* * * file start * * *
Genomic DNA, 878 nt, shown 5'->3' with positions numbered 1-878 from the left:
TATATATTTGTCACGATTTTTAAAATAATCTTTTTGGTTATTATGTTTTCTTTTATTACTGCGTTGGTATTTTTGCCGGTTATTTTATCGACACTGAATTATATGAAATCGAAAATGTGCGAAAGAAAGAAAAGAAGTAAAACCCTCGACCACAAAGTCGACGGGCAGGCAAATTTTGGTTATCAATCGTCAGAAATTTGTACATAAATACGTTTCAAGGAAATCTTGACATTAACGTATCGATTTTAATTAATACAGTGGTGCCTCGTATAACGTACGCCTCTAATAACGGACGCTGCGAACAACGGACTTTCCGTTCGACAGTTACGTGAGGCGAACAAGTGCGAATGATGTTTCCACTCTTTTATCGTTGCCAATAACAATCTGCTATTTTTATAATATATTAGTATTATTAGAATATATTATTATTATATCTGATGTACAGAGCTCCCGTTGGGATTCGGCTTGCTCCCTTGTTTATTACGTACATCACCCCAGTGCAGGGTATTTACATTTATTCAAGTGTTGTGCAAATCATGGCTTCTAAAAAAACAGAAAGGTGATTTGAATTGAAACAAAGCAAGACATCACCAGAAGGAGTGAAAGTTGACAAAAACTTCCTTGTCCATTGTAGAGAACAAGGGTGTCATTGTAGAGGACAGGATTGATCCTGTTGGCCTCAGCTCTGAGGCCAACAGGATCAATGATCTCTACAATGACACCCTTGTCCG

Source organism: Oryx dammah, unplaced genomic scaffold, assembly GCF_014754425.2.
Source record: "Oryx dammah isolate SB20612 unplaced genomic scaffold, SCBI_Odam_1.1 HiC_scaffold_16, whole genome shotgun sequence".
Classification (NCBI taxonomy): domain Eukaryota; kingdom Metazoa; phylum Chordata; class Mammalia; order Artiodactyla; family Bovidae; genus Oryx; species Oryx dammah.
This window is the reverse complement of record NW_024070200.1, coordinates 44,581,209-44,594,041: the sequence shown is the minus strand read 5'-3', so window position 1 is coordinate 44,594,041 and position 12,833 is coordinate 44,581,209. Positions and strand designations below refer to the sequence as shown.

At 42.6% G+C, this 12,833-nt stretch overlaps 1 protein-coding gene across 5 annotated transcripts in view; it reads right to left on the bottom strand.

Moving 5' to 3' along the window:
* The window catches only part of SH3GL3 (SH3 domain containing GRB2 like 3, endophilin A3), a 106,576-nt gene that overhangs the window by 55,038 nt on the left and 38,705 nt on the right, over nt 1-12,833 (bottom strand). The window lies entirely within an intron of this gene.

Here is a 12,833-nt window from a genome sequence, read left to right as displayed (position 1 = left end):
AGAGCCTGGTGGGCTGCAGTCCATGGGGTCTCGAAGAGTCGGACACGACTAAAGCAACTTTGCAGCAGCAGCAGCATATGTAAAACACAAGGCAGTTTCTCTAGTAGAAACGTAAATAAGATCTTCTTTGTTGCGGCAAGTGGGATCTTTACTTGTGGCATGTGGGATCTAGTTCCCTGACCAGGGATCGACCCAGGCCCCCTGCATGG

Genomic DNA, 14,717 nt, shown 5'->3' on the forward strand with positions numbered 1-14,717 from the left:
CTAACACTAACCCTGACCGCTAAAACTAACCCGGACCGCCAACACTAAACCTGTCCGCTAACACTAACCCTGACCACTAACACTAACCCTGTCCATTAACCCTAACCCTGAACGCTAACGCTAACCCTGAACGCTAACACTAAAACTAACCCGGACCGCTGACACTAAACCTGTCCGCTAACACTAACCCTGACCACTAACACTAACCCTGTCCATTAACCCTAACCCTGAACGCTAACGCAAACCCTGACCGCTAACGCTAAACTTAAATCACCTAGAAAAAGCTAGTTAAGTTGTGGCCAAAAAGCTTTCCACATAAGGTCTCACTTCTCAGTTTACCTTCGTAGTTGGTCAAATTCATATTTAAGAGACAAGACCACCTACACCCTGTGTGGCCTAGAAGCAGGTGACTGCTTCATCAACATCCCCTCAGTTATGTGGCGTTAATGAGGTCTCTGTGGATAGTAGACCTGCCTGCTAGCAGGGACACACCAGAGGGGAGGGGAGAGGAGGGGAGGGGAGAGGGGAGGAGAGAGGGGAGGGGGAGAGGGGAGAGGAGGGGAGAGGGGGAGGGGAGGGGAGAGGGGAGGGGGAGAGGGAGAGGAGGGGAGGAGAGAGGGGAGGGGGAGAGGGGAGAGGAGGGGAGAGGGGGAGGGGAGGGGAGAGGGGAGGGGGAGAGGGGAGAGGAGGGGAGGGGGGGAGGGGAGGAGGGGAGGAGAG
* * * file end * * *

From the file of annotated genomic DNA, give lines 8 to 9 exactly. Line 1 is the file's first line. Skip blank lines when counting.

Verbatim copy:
Moving 5' to 3' along the window:
* The window catches only part of SH3GL3 (SH3 domain containing GRB2 like 3, endophilin A3), a 106,576-nt gene that overhangs the window by 55,038 nt on the left and 38,705 nt on the right, over nt 1-12,833 (bottom strand). The window lies entirely within an intron of this gene.